All the complexities of the ‘Big Apple,’ right here at UCSD

    People don’t normally think about apples. The Red Delicious or Gala that they hold in their hand is just a healthy snack for busy days, or a good complement to a light meal. Look deeper, though, and it is salient that the apple doesn’t just magically appear.

    First, it must be bought from Vons, or maybe Trader Joe’s. Before it is put on display next to its orange and banana brethren, the apples must be shipped from a farm, probably located somewhere in California’s Central Valley. The grocery store employee took it out of a box that was constructed at a box factory in, say, Ohio. The trees from which the apples are grown must be cultivated with some kind of fertilizer that is produced by another company. The pesticides that coat the apple must come from a supplier, and so forth. Along the way, hundreds of people, places and plans contributed to the very moment in which Bob decides to can his low-carbohydrate Atkins diet and succumb to the satisfying crunch of an apple.

    The many transactions necessary to allow a seemingly simple act is the stuff economists tackle, not something ordinary folk think much about.

    An even bigger apple (no, not New York) is UCSD. I’d guess that not many students give much thought or care to the enormous reach and incredible complexity of a school such as our own. I never really thought about the scope of the UCSD entity either. In fact, it was only recently that I had my mini-epiphany when I saw signs with the words to the effect of “UC San Diego Auxiliary Tax Planning” at the Torrey Pines office complex, which houses all the business and logistical operations for the school.

    Like the complicated process that results in availing oneself of fresh apples, the act of taking an exam or eating in Price Center is the end product made possible by a massive UCSD operation. The extent of this operation and its impact rivals that of any major corporation. Acting Chancellor Marsha Chandler could probably trade a couple of tips and tales with the corporate king himself, Bill Gates.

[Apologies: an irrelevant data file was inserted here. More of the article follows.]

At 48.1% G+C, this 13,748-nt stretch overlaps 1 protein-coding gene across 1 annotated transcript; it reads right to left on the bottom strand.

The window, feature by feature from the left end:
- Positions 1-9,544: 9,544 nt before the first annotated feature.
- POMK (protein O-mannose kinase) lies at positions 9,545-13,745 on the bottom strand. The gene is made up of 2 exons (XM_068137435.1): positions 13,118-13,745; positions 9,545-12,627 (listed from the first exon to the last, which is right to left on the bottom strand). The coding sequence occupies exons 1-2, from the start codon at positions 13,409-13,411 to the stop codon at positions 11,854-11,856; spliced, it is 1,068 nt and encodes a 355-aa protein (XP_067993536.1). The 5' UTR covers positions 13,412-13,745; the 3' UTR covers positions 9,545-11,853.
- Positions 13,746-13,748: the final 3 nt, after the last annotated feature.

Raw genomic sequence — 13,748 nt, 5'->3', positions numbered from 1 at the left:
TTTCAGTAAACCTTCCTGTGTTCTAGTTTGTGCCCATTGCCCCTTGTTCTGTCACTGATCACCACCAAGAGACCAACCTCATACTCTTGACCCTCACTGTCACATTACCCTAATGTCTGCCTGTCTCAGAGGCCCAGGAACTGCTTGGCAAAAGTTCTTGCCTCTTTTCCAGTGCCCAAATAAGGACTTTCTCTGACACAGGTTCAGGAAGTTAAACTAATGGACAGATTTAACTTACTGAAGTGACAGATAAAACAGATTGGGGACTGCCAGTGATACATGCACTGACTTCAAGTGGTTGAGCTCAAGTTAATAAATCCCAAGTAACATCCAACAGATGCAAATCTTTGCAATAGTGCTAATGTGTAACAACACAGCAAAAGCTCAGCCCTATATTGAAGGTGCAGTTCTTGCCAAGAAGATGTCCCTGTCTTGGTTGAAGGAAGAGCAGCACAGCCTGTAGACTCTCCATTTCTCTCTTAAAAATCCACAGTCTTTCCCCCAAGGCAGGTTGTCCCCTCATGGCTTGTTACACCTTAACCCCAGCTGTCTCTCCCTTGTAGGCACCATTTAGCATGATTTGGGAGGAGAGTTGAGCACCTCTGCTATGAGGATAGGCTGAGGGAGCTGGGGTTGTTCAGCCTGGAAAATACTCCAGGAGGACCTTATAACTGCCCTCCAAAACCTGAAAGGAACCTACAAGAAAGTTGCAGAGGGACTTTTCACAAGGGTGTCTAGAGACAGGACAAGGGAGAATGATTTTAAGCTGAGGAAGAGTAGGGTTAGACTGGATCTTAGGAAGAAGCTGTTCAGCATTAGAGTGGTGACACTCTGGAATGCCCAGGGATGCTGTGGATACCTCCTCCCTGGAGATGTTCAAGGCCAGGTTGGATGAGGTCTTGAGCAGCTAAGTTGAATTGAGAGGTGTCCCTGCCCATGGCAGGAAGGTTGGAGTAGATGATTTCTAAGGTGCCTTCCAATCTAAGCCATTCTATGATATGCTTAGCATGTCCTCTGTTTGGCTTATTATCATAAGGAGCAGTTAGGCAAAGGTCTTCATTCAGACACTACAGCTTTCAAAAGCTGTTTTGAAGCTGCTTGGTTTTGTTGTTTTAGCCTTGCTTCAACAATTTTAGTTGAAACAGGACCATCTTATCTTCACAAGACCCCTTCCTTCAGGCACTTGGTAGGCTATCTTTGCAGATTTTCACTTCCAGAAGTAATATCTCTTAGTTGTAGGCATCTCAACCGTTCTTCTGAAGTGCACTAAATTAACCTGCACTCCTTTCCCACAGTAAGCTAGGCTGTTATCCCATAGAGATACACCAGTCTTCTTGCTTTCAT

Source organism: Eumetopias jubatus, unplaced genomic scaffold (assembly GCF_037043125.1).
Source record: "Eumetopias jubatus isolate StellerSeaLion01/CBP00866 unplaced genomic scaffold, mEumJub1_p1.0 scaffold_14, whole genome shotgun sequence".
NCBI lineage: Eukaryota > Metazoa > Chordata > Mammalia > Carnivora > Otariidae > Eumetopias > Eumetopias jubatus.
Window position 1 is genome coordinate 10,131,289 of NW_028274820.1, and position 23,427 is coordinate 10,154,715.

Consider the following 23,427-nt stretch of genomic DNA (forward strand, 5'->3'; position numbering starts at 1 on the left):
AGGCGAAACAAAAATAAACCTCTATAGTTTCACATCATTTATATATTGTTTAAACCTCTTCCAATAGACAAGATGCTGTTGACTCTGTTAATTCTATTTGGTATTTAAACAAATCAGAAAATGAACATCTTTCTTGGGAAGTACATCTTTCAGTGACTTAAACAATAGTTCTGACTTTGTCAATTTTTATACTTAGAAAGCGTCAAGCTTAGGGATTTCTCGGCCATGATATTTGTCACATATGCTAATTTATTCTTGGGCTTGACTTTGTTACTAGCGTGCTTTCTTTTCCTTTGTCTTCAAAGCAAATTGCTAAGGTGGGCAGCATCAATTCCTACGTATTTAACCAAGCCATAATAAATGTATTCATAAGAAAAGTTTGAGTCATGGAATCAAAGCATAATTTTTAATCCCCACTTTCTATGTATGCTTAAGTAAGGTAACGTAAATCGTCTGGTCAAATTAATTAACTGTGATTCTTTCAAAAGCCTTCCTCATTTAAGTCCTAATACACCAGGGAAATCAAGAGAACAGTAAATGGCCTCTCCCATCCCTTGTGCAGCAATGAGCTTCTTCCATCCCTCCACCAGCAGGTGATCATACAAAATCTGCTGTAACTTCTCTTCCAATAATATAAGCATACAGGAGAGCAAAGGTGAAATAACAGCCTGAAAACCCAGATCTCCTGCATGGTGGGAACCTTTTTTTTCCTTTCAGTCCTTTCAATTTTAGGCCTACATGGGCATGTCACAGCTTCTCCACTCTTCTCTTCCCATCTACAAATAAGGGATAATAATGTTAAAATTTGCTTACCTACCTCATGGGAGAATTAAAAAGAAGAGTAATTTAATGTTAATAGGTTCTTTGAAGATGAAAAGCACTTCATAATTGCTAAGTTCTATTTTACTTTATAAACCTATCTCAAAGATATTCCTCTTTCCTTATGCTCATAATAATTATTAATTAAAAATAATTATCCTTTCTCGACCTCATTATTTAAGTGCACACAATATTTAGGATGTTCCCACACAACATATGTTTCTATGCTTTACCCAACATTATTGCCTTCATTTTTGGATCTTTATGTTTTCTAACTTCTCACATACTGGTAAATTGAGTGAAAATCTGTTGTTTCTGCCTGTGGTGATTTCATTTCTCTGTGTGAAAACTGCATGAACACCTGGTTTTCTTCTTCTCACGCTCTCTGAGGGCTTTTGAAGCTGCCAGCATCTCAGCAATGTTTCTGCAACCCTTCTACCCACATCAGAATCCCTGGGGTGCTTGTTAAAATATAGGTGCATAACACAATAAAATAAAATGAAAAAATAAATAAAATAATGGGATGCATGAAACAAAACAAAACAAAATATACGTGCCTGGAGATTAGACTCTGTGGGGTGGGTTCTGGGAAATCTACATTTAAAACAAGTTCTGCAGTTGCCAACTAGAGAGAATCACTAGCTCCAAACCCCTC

Students have a loose knowledge about the structure and factors that contribute to our education. Although our world is mostly limited to the confines of UCSD’s classrooms and campus, students understand that professors conduct research with and for the school’s money, that Center Hall’s bathrooms are cleaned by janitors, and that StudentLink schedules are carefully created by enrollment, department and administrative personnel.

    Do students know, however, that the school is run not only by one chancellor but also by eight vice chancellors? There are vice chancellors for academic affairs, research and graduate studies, Scripps Institute of Oceanography, student affairs, resource management and planning, external relations, business affairs, and health sciences and health care. In addition, there are many more associate vice chancellors and, all told, some 23,000 employees — more than one employee for every undergraduate student enrolled — working for UCSD in some capacity. The UCSD Reference Shelf Web site, http://www-er.ucsd.edu/ucsdreferenceshelf, provides an abundance of information about the ins and outs of this university.

    UCSD is one of the largest employers in San Diego County, coming only after the federal, state and school district offices. In addition, as reported in the Feb. 2 issue of the Guardian, the annual fiscal revenue of UCSD last year was $1.8 billion and the generated economic impact was $5.1 billion. Crazy, isn’t it?